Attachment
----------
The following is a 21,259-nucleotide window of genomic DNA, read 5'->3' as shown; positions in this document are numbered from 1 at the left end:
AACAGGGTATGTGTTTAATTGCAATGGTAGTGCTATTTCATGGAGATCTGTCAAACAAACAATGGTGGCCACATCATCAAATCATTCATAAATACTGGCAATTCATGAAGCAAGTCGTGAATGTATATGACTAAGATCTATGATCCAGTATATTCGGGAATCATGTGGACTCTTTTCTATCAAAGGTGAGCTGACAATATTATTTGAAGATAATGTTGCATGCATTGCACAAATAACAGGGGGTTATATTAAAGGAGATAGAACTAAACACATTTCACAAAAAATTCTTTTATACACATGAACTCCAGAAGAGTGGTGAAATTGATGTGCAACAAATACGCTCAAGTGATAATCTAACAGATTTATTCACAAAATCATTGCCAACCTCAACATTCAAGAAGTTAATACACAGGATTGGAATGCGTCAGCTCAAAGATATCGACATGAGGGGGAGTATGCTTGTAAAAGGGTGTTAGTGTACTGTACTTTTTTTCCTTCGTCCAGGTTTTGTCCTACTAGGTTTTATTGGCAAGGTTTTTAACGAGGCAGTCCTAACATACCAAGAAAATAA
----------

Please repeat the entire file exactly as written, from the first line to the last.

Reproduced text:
The following is a 21,259-nucleotide window of genomic DNA, read 5'->3' as shown; positions in this document are numbered from 1 at the left end:
AACAGGGTATGTGTTTAATTGCAATGGTAGTGCTATTTCATGGAGATCTGTCAAACAAACAATGGTGGCCACATCATCAAATCATTCATAAATACTGGCAATTCATGAAGCAAGTCGTGAATGTATATGACTAAGATCTATGATCCAGTATATTCGGGAATCATGTGGACTCTTTTCTATCAAAGGTGAGCTGACAATATTATTTGAAGATAATGTTGCATGCATTGCACAAATAACAGGGGGTTATATTAAAGGAGATAGAACTAAACACATTTCACAAAAAATTCTTTTATACACATGAACTCCAGAAGAGTGGTGAAATTGATGTGCAACAAATACGCTCAAGTGATAATCTAACAGATTTATTCACAAAATCATTGCCAACCTCAACATTCAAGAAGTTAATACACAGGATTGGAATGCGTCAGCTCAAAGATATCGACATGAGGGGGAGTATGCTTGTAAAAGGGTGTTAGTGTACTGTACTTTTTTTCCTTCGTCCAGGTTTTGTCCTACTAGGTTTTATTGGCAAGGTTTTTAACGAGGCAGTCCTAACATACCAAGAAAATAA